25 June 2010
When Bukit Timah Road flooded in 2009, Environment Minister Yaacob Ibrahim told us it was a once-in-50-years freak incident. When Orchard Road was flooded, the problem was debris in a culvert blocking the water flow.
Always an excuse, never acknowledgement of failure of planning. This morning’s floods — now over several parts of Singapore including Upper Thomson Road, Bukit Timak Road (again), Boon Lay Road — have exposed the PAP’s hubris yet again.
When will the Government stand up like a true leader and accept responsibility, apologise to the public and make sure that genuine effort is made to aleviate the situation. If the situation warrants (as in the case of Mr Wong Kan Seng over the repeated security breaches), the minister should be replaced.
Written by Ng E-Jay
24 June 2010
You would have thought the mainstream media would have been coy about this issue.
But today, Straits Times columnist Rachel Chang finally admitted in her article “New citizens and the next GE (24 June 2010)” that new citizens regularly express overwhelming support for the ruling People’s Action Party (PAP), with some even going to the point of unfettered adulation and admiration.
Ms Chang writes in her article that when she informally sought out the political views of new citizens, she found that she was “hard-pressed to find a new citizen who harbours anything but admiration for the ruling party“, and that their support for PAP ranged from “placidly approving to aggressively proselytising“.
Take careful note of the last word that Rachel Chang used — proselytising. New citizens do not merely support the PAP. They worship the PAP like Gods.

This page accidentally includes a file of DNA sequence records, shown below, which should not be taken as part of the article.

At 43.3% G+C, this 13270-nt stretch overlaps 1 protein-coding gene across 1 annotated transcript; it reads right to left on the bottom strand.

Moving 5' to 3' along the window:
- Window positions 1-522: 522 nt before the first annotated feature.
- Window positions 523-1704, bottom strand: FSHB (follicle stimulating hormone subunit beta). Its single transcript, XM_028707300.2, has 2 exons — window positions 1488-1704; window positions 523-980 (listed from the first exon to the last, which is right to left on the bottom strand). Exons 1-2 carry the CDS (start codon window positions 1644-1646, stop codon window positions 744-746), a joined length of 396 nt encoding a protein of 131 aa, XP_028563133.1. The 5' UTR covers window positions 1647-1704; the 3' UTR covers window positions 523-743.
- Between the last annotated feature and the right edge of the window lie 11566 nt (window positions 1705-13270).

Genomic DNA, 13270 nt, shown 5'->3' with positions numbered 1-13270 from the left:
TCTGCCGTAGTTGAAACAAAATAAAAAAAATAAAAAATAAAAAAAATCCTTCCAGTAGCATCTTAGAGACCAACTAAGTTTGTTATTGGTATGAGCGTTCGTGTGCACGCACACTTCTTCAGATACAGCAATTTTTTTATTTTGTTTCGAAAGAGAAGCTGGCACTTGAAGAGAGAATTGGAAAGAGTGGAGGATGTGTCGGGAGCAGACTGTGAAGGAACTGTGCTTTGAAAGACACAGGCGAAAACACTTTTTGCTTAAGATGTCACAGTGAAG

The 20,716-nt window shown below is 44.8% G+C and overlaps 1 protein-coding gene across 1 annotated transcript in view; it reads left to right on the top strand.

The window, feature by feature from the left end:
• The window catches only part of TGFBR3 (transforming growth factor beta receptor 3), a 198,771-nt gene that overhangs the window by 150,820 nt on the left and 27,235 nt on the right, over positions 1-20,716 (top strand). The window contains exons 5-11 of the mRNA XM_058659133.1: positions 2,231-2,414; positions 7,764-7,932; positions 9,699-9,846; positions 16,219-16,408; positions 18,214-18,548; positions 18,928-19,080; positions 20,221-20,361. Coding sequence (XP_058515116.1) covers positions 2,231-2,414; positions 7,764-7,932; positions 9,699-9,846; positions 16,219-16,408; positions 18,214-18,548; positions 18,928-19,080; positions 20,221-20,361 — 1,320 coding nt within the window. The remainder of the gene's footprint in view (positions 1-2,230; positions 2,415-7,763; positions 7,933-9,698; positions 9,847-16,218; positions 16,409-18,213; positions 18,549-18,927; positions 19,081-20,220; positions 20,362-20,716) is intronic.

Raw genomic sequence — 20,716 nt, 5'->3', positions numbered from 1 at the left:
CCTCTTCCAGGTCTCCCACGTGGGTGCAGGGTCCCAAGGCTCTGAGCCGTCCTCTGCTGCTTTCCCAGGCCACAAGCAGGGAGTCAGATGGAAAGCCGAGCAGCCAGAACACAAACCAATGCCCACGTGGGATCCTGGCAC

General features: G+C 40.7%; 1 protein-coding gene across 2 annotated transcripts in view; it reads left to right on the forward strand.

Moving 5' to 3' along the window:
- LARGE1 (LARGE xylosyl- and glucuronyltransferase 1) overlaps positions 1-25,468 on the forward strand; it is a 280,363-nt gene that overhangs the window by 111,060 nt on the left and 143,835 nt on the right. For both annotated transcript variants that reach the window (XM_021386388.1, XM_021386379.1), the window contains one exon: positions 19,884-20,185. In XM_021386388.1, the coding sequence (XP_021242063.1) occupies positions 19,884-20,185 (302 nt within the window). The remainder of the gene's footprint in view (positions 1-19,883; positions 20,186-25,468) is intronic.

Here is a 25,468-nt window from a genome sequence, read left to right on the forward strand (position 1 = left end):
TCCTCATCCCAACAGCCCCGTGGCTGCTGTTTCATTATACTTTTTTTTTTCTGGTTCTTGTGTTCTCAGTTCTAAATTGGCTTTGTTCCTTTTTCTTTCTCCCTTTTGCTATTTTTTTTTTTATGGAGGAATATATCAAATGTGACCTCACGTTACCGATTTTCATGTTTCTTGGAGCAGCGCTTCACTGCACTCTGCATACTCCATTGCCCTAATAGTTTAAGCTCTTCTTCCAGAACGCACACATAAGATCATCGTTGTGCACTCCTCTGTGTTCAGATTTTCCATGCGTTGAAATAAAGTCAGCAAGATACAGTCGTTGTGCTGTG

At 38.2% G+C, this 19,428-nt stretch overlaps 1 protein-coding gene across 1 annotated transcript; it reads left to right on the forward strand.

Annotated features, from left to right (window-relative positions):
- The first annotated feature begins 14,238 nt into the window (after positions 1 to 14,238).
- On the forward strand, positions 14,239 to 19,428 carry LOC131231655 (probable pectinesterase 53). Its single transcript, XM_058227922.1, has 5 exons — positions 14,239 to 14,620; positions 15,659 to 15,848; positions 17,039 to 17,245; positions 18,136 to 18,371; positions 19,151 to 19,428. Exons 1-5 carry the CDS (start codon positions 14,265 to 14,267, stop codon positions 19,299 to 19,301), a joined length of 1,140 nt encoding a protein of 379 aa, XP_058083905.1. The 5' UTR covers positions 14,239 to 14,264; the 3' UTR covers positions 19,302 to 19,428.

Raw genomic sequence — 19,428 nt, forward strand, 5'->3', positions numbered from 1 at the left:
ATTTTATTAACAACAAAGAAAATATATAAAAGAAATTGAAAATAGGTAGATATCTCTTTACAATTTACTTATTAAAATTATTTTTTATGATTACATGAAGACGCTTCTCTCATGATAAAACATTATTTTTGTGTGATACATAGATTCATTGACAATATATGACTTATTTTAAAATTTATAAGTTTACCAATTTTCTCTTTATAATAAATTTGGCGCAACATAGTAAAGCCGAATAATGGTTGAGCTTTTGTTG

Source: Straits Times, 24 June 2010
FORMER Workers’ Party (WP) electoral candidates Ng Teck Siong and Chia Ti Lik are setting up a new political party ahead of the next general election.
It is called Socialist Front.
The duo heads a list of 10 names who filed an application last month with the Registry of Societies to register the new opposition party.
Source: Socialist Appeal, 15 June 2010
By Steve Jones
After months of build up, the World Cup is finally underway. As it approaches the end of the first week, in what is a month-long bloated competition, something has become rather clear. Hype is everything.
The build up itself seemed to involve endless adverts on television and in the papers featuring well dressed affluent youngish people, some with painted faces, watching games in which goals are scored every minute and everybody seems to be winning. Indeed you would have thought that the whole purpose of the World Cup was to get us all to buy loads of Flatscreen TVs, mobile phones and credit cards. Given the power that the official sponsors have in the higher echelons of FIFA, this would not be a million miles from the truth. Alas for them, it looks like the latest sales reports suggest that people have decided to be a bit more careful about spending money on these goodies than these companies were hoping for.
Photo Credit: Burmatoday.net